Do you find your commercial floors never look clean? The solution might floor you.
Do you find yourself scratching your head looking at your floors wondering why they don’t look clean. Your janitorial cleaning provider swears they vacuum and mop them nightly but they simply don’t look clean when you show up the next day.
It might not be their fault. After all, the statement of work explicitly states they will “clean the floors” every night. And so they run a dirty broom over the exposed areas, slosh some water and a few soap suds up and down over the area to make sure they held up their end of the deal.
The problem is the commercial flooring—composed of vinyl composite tile (VCT), concrete, stone, and rock—require a floor finish, or floor wax.
Many times the reason the floor is dirty isn’t because the cleaning provider didn’t clean the floors, it’s because the floor doesn’t have any type of a floor finish on it. Or, if the floor has been finished, it’s faded and lost its luster.
Anatomy of a floor
You walk on them every day but it probably never occurs to you that you’re actually walking on concrete or stone that has a bunch of microscopic holes in it.
The very floor beneath your feet is actually very porous, because there is no finish on it. The porous nature of the VCT or the stone, or the concrete is trapping in a lot of dirt and it’s keeping that dirt trapped at the surface of the floor.
But it doesn’t stop there.
That dirt—including detergent, dust, oils, whatever—is not only resting on top of the floor but it’s seeping its way deep into the flooring itself. And when that happens it makes your beautiful flooring look terrible, even when it’s mopped or scrubbed.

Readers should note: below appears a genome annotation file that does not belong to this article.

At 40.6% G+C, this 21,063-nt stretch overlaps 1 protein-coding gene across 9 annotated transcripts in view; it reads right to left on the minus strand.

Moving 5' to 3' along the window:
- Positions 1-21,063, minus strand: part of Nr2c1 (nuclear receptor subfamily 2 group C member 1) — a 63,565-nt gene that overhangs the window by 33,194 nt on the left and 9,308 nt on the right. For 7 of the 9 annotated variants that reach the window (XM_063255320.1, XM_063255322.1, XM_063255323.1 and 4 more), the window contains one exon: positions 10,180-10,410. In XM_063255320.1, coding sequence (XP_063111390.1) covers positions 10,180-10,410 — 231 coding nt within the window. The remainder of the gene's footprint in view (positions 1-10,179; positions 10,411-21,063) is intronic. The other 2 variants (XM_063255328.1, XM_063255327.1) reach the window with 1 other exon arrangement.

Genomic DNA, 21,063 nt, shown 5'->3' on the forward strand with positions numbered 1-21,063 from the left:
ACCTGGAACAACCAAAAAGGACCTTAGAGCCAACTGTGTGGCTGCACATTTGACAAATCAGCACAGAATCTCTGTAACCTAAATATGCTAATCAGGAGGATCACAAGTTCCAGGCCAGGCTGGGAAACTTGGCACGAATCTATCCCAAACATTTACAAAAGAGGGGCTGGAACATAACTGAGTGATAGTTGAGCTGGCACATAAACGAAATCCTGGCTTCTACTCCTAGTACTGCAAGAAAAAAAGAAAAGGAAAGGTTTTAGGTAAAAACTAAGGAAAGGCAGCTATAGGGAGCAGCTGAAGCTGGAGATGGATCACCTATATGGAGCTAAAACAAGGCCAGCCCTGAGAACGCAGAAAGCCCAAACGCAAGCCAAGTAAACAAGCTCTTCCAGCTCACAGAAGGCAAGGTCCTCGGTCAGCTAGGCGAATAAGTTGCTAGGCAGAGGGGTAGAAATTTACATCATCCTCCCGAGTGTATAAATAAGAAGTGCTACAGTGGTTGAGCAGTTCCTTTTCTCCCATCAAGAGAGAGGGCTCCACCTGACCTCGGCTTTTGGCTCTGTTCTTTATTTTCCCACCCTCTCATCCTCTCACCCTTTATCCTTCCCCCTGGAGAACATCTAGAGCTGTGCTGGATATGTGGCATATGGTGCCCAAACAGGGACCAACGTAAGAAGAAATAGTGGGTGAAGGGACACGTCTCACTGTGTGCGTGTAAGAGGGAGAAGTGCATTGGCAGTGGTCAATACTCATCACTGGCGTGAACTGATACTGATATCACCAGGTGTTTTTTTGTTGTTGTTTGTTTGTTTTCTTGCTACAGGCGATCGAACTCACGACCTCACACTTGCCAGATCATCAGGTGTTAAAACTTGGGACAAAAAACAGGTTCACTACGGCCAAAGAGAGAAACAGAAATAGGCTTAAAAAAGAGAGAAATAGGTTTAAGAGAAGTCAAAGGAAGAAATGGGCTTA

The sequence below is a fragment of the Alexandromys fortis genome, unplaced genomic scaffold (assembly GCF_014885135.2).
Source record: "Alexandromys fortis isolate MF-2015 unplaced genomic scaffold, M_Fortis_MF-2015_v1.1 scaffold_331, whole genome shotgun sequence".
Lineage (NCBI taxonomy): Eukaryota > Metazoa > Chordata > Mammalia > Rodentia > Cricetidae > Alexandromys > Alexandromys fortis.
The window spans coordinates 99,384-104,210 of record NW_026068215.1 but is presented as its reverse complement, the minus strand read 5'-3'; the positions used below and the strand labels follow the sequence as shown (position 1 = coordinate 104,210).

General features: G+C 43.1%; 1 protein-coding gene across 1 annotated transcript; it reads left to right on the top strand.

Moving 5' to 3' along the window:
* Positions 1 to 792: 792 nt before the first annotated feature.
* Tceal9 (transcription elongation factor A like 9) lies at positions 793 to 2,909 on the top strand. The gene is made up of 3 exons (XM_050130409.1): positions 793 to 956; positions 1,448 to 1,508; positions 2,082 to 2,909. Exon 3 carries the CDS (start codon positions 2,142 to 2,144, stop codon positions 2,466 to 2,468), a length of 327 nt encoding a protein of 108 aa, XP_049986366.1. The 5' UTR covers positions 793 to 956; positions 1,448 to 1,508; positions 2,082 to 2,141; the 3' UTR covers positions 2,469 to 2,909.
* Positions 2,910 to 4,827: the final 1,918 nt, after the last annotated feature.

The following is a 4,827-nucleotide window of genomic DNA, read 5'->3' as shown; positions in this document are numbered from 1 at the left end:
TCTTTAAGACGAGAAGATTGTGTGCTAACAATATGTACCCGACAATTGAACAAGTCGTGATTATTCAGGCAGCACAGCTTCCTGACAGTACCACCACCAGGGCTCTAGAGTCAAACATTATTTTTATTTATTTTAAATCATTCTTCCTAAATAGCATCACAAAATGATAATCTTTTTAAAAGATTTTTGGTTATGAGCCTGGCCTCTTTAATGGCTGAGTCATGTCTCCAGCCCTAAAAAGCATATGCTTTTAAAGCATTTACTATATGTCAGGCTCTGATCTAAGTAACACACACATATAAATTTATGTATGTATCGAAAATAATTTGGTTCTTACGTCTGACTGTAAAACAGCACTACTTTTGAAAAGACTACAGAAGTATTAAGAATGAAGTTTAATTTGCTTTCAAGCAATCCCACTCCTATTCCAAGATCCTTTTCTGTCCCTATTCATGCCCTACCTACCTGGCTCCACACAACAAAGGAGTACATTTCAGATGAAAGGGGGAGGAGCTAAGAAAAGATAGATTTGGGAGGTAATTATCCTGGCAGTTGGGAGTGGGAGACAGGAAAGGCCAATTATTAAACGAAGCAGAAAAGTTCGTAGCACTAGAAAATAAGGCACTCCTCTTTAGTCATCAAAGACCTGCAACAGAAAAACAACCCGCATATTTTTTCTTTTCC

Part of the education process we go through with our clients is to share with them why a floor finish is required and should be part of a regular maintenance program.
4 Pillars of Professional Floor Refinishing, Cleaning and Maintenance
When we do floors, there’s typically four steps involved.
- First, we strip or scrub the flooring to remove the old finish and the dirt.
- Next, the cleaning of the flooring after you’ve removed the old finish and surface level dirt.
- Then there is the vacuuming of the flooring to stop peppering from occurring with microscopic or smaller pieces of mop fibers or dirt that can lead to uneven finishes.
- The final step is the finishing of the floor itself, which requires typically four to six coats of floor finish.
In addition, part of a regular maintenance program on larger open areas might include buffing the floor regularly. If it can’t be buffed, the floor should be part of a more frequent, scrub and recoat of the processes just listed.
We find many property and facility managers look at their floors and think that their janitorial company isn’t mopping them. Though that may be the case, more than likely, the janitorial companies isn’t educating their clients on the importance of proper floor refinishing. Without a finish there is no barrier between the porous floor material and contaminants themselves.
How To Tell If Your Floors Need A Finisher?
The protective finish barrier provides a layer of protection between the floor and dirt. That layer of protective floor finish is actualy easy to maintain.
You can literally moisten a finger, wipe the flooring and remove scuffmarks that easily. If you don’t want to get your hands dirty you could do it with a terrycloth towel or a mop head. When there is no floor finish, you need to agitate the floor dramatically just to get it clean. And because there’s no finish beneath the initial floor surface, the floor looks dull and lacks shine.